The controversies in recent years regarding boxers not making weight has angered many boxing fans and rightfully so. Whether it’s Floyd Mayweather intentionally coming in over the agreed weight limit against Juan Manuel Marquez in 2009, or Adrien Broner and Julio Cesear Chavez Jr. repeatedly demonstrating complete contempt for weigh-ins on more than one occasion, this disregard for one of the most basic obligations a boxer has seriously undermines the integrity of the sport.
Obviously there is an unfair advantage if one pugilist has made the necessary sacrifices to reach the required weight and the other has not. But that said, many boxing fans might be surprised to learn that many of the great boxers of the past regarded weigh-ins and weight advantages as things that had about as much bearing on their practice as the relative humidity or a boxer’s shoe size. True gladiators like Sam Langford, Mickey Walker and Jimmy Wilde never turned away a challenge, no matter how much their adversary weighed.
So it was for the first Joe Walcott, not to be confused with heavyweight champion Jersey Joe Walcott who decades later named himself after the legendary ring warrior. Born in the Barbados, the original Walcott grew up with his family in Massachusetts where as a youth the future champion worked at various jobs including helping to sweep up in one of Boston’s many fight gyms. It wasn’t long before Walcott began training and sparring and his natural athletic abilities came to the fore. He turned pro in 1890 at the age of 17 and within five years had established himself as one of the sport’s most fearsome battlers, the writers of the day pegging him as the hardest hitting welterweight in the world.
Walcott’s abilities stemmed in large part from his physical gifts which had nothing to do with size and weight and everything to do with natural strength, power, stamina and durability. Standing under 5’2″, Walcott sported a massive upper body for his stature with an 18 inch neck, a 41 inch chest, and long, powerful arms. Nat Fleischer described him as a “sawed-off Hercules” and “an abnormally powerful puncher.” The National Police Gazette marveled at Walcott’s power, stating that one clean strike from Joe was equal to five from his opponent.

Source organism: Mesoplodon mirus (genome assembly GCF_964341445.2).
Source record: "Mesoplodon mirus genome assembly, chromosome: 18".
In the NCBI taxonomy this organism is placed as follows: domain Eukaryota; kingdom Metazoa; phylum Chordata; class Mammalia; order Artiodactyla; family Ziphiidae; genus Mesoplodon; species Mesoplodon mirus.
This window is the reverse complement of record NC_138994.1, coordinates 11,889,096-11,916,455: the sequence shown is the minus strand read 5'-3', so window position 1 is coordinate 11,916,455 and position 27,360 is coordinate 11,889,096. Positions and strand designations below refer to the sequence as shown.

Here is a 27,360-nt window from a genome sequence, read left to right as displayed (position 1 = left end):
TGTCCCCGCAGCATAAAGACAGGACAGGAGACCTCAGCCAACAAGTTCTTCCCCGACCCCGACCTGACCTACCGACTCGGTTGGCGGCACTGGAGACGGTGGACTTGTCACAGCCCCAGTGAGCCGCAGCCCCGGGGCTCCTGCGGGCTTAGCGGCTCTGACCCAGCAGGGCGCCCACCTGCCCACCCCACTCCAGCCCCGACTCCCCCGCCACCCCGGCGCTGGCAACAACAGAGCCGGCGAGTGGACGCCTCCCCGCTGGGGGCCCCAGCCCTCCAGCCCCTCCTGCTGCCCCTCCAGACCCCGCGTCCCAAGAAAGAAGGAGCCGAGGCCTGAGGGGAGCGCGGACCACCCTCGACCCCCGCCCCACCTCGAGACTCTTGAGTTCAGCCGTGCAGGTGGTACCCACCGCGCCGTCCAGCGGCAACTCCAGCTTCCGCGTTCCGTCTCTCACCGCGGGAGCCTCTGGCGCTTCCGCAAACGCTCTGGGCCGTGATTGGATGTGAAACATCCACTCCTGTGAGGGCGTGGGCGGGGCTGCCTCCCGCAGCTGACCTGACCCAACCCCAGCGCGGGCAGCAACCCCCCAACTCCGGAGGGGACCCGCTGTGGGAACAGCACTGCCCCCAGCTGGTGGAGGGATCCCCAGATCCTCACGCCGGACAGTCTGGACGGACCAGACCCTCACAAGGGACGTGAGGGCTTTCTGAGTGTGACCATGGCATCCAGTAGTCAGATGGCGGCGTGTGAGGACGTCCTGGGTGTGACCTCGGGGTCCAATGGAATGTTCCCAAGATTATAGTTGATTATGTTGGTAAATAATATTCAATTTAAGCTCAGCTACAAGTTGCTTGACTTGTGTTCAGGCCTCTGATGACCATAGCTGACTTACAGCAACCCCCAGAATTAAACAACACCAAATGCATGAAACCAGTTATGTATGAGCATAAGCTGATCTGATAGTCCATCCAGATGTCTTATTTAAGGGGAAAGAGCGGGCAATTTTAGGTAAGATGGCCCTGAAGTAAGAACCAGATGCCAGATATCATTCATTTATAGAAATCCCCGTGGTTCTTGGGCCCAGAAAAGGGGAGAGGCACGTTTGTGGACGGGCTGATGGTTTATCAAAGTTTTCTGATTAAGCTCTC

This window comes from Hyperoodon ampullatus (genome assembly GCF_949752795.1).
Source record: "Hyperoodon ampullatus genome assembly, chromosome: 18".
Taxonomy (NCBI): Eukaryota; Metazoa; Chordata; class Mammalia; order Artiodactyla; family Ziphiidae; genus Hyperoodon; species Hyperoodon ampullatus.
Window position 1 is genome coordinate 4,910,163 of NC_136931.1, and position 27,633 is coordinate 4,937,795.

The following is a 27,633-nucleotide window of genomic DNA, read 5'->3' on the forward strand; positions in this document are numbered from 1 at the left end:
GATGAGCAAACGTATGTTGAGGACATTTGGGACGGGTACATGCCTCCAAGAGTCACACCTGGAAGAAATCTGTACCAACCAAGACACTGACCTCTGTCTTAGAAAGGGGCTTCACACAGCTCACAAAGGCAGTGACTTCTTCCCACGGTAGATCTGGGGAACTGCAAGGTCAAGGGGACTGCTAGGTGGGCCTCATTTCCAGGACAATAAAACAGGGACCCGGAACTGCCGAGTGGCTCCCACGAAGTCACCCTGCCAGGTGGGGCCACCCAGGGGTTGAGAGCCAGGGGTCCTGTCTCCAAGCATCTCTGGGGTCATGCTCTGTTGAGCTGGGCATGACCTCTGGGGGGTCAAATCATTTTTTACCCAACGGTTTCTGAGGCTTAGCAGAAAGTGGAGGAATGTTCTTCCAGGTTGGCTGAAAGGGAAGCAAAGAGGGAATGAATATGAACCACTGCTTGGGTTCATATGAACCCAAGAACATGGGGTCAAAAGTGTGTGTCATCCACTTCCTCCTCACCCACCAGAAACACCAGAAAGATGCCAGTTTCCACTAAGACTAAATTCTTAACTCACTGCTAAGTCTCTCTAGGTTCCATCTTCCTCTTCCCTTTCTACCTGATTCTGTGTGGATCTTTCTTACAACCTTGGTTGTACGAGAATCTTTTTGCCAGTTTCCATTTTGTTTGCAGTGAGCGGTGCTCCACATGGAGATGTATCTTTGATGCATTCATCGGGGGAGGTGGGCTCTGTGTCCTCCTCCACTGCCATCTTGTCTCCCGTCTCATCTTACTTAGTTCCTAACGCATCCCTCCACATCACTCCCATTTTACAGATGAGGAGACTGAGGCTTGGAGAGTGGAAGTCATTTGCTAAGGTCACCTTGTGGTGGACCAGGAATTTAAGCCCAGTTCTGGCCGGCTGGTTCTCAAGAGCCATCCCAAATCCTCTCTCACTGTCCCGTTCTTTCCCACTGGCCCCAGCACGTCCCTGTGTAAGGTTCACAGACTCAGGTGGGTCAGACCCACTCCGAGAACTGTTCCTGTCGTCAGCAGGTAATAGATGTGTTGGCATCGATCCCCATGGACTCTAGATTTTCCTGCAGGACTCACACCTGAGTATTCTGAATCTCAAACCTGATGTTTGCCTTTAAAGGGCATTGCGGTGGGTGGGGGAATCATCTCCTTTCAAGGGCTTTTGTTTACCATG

Similar to other great black fighters of the time such as George Dixon, Joe Gans and Sam Langford, it was difficult for Walcott to secure a chance at a world title or to get a fair shake. Having established himself as one of the best welterweights in the world, the current champion, Tommy Ryan, avoided him, forcing Walcott to try for Kid Lavigne’s lightweight title in 1897. Drained by the effort to make weight, Walcott dropped a close decision. The following year Walcott lost another close decision to fellow great “Mysterious” Billy Smith for Smith’s welterweight title. Walcott was given another shot at the welterweight belt in 1901 when he fought Jim (“Rube”) Ferns and Walcott won easily with a fifth-round knockout. He kept the title until 1904, when he lost to the legendary Dixie Kid by controversial disqualification (it was later established the referee had bet on Dixie) in the first world title match between two black boxers.